The Mayan world is an enthralling and wondrous collection of mysticism, megalithic achievement, and an in-depth understanding of cosmologies, mathematics, and astronomy. Several times I have stood in the imposing shadow of El Castillo at Chichen Itza and each occurrence is no less humbling than the last. The massive complex echoes in testimony to the Maya’s advanced understanding of the cosmos and timekeeping system. The four-sided pyramid is comprised of ascending staircases, each containing 91 steps, for a total of 364 steps. Add one for the temple atop the pyramid and you arrive at 365 – an obvious tribute to the sum of calendrical days of the year. The strategic positioning of the monument yields a remarkable illusion of light and shadow that occurs on the spring and autumn equinoxes. The shadow depicts the coils of the plumed serpent god Kukulkan and tracks his descent across the monument – a visual feat that would have required an incredible understanding of mathematics and the heavens.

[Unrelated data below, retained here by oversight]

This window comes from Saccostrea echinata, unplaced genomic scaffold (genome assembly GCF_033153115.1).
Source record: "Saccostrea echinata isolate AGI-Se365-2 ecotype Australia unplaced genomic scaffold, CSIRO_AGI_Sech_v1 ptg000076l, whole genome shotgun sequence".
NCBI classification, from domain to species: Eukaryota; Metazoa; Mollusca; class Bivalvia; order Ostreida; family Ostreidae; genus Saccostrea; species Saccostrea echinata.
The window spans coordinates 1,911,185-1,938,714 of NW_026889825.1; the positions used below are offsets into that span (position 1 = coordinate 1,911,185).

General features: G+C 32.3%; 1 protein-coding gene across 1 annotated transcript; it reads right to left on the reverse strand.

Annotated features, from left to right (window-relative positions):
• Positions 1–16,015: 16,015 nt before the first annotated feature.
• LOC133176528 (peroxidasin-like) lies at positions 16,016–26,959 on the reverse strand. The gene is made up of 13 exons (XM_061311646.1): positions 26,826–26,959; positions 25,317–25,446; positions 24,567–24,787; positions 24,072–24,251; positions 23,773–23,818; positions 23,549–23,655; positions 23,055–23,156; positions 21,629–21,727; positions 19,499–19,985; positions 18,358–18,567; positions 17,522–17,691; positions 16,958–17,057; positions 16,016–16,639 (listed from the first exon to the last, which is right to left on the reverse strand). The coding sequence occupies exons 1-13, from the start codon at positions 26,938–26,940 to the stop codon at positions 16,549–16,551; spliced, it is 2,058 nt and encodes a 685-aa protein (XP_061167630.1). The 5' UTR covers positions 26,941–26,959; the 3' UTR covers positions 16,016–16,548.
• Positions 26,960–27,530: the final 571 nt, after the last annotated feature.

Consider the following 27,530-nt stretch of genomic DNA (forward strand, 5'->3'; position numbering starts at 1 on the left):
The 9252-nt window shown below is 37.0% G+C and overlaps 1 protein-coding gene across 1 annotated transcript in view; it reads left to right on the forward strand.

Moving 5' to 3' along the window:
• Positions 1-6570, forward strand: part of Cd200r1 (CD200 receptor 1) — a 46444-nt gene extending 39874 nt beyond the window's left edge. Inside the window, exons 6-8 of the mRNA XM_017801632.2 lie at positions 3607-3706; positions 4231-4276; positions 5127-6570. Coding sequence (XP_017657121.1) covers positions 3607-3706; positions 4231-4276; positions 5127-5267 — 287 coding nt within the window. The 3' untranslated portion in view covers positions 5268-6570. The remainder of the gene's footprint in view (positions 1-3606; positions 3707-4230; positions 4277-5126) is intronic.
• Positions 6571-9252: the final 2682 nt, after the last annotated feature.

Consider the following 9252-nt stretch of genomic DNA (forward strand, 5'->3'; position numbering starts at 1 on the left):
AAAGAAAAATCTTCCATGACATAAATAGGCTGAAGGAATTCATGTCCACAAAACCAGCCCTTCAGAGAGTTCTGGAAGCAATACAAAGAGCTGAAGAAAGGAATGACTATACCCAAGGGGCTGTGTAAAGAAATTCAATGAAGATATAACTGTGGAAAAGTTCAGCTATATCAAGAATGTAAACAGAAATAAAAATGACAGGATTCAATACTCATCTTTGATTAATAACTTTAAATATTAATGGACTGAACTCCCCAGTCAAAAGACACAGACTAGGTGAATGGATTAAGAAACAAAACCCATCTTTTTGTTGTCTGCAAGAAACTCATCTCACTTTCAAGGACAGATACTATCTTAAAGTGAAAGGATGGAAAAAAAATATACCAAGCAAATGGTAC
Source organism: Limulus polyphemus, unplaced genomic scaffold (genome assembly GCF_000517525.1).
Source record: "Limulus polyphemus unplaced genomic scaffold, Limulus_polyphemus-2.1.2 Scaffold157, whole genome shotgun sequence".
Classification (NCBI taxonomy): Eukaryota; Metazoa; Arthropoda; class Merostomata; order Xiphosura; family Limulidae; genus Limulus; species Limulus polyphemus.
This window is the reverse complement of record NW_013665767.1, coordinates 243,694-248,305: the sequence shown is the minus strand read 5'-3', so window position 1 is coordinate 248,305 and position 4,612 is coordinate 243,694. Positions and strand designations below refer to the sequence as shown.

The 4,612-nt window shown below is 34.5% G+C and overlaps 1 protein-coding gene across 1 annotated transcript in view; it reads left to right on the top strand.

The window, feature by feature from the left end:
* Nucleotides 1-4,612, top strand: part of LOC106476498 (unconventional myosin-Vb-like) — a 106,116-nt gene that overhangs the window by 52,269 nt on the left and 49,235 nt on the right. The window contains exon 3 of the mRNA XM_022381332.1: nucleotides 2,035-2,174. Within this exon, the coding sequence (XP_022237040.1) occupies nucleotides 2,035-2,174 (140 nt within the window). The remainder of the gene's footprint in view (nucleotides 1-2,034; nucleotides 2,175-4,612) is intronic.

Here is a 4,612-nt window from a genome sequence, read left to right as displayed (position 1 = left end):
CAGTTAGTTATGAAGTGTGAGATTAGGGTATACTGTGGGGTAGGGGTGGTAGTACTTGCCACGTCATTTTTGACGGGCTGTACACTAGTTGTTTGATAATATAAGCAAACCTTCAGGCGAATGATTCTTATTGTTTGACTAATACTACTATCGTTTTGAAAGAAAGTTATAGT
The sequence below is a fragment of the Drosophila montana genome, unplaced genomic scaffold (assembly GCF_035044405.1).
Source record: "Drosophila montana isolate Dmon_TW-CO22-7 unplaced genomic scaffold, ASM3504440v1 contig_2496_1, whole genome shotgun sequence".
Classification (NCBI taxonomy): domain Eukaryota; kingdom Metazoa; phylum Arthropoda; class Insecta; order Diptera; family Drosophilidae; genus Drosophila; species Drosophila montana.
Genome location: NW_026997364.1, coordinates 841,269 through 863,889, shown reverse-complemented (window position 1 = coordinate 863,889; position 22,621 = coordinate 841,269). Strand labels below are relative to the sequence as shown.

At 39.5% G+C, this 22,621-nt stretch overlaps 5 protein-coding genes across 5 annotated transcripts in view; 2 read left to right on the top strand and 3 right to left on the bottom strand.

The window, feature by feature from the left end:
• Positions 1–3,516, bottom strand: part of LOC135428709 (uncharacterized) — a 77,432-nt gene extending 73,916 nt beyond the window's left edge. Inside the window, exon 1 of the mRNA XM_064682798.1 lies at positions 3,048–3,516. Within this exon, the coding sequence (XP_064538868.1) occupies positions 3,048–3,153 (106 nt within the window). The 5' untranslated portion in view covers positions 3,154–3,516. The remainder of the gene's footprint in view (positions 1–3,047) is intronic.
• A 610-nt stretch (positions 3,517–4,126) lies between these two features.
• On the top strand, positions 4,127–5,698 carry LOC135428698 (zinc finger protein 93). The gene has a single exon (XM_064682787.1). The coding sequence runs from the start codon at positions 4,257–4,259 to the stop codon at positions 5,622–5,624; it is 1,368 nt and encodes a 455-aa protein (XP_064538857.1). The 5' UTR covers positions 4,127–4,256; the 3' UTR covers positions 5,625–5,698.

It is hard to witness the massive stone complexes of Chichen Itza, Tulum, and San Gervasio without imagining the proud and brutal civilization that inhabited their walls. Human sacrifice was a gruesome facet of the Mayan lifestyle and the monuments remain hauntingly silent, hundreds of years since their occupation. Of the few Mayan codices that survived the destructive invasion and religious conquests of the Spanish, we can find yet another example of ancient writings depicting worldwide catastrophe and deluge. The Mayan account separates itself from the proverbial herd, as the narrative found within the Chilam Balam not only documents global flooding, but we also find the recital of subterranean fires, sand submersion, and shifting of the face of the heavens. As we will explore in chapter 7, the retelling of these calamitous happenings are hard to dismiss as not having been a reference to the Younger Dryas – a devastating period experienced by our planet towards the end of the last Ice Age.